* commonly attributed to Mark Twain (to “the Mormons” by Edward Abbey) but unconfirmed by this author 



Caleb Ferganchick is a rural queer, slam poet activist, and author of Poetry Heels (2018). His work has been featured and published by the South Broadway Ghost Society (2020), Slam Ur Ex ((the podcast)) (2020), and the Colorado Mesa University Literary Review. He organizes the annual Slamming Bricks poetry slam competition in honor of the 1969 Stonewall Riots and coaches high school speech and debate. An aspiring professional SUP surfer, he also dreams of establishing a queer commune with a river otter rescue and falconry. He lives in Grand Junction, Colorado.
Website | Instagram | Twitter

Yesterday’s Return | Melody Wang

Image: Kenrick Mills
Languid clouds drift by in a fever dream's haze, unmoved 
by imminent trouble brewing overhead, anxiety
casting shadows on our pale, upturned faces
 
Below, cardamom pods             three lone messengers
release fragrant whispers of a bygone era
when innocence abounded, unquestioned. I awoke
 
from a foggy dream crudely imitating memory,
unwelcome specters from my past infiltrating
fortresses erected to withstand any disturbance
 
This damp unease seems to permeate my being 
at odd intervals, too often coinciding with this 
foreboding I have inadequately prepared for

Melody Wang (she/her) currently resides in sunny Southern California with her dear husband. In her free time, she dabbles in piano composition and enjoys hiking, baking, and playing with her dogs.

Editorial Notes | Emma Ginader

Image: Joanna Kosinska
It doesn’t take too much 
to forget: 

Leave the Bramble Cay Melomys 
out of the next dictionary.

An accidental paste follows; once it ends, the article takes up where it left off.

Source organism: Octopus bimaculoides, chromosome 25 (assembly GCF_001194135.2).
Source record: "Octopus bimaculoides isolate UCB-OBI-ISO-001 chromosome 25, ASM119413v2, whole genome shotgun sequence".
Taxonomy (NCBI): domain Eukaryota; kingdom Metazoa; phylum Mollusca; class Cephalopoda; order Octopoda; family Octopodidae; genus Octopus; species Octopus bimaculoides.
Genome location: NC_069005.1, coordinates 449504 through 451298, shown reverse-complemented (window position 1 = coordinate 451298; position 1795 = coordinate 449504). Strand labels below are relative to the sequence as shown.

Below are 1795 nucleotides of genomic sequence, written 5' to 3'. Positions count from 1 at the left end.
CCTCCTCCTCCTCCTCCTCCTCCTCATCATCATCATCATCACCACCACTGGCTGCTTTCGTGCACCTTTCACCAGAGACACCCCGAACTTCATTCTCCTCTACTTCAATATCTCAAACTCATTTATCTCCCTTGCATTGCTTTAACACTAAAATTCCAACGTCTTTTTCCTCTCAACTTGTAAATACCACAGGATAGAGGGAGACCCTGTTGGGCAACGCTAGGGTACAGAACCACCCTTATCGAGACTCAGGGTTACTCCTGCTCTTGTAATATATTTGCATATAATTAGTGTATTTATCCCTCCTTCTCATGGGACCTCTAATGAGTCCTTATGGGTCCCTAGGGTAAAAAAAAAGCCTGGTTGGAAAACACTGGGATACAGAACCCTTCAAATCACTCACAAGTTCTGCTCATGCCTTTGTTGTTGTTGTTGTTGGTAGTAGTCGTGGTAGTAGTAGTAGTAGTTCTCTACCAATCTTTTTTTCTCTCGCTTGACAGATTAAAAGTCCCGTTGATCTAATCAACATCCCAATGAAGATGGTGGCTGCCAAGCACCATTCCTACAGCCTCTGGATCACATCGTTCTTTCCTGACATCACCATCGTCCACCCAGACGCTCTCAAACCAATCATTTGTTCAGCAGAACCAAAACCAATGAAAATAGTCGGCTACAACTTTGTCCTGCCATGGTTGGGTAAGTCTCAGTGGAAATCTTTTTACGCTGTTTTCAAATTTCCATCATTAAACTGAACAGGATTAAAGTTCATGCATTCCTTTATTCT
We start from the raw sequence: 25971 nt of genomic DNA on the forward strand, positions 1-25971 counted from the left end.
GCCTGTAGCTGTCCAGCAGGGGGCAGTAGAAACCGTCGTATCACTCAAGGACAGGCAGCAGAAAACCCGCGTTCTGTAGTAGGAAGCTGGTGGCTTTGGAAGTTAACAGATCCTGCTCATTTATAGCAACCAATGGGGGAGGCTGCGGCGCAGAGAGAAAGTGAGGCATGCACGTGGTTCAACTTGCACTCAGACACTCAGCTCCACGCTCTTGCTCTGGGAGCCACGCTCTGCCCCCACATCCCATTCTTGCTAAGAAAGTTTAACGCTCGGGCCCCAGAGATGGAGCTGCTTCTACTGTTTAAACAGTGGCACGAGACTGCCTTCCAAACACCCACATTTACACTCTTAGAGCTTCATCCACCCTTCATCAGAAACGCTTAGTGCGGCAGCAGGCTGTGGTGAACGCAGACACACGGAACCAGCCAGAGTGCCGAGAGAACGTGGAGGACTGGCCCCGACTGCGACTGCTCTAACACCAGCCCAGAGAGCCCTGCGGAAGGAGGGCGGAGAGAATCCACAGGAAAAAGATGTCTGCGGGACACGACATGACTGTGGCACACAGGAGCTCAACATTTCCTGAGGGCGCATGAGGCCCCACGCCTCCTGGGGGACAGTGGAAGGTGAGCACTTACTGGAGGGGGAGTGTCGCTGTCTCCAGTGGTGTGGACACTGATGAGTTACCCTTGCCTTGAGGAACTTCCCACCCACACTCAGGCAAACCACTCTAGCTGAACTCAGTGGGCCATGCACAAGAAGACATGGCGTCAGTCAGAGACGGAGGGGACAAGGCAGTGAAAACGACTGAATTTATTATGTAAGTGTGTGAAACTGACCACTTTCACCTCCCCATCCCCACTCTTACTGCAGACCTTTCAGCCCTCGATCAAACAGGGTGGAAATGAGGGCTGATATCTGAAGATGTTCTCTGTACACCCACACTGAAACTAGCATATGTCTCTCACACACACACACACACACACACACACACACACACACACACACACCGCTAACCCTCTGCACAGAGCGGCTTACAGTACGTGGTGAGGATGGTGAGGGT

Those rats are already dead,
homes wiped out by rising tides. 
Not many know their name,

same as the Kittlitz’s Murrelet. 
No kid dreams of seeing 
the Murrelet’s mottled body blending 
into the sea spotted with sunlight. 

It’s safe to delete
them too. 

If the name’s not
in textbooks, postcards, or magazines, 
no one will know to search. 

Move the erasures 
more and more inland,
low tide dragging away
wolf spiders and honeycreepers, 
Sierra Nevada Blues and golden toads. 

Readers won’t learn
how far the damage’s gone—
just keep erasing. 

Afterall, people forgot
they once could be singular.
Victorians hid that 
under grammatical change 

so keep erasing
until nothing remains but
a white sea. 


Emma Ginader is a bisexual poet and editor from northeastern Pennsylvania. She recently graduated from Columbia University with an MFA in writing. Her poetry has appeared in The Moth Magazine, Vox Viola, december, The Rational Creature, and FU Review [Berlin]. She has work forthcoming in Mantis, Lavender Review, great weather for MEDIA, and They Call Us. Ginader previously worked as the online poetry editor for the Columbia Journal and as the social media editor & business reporter for The Daily Item newspaper in central Pennsylvania. Find her Twitter account, @EmmaGinader.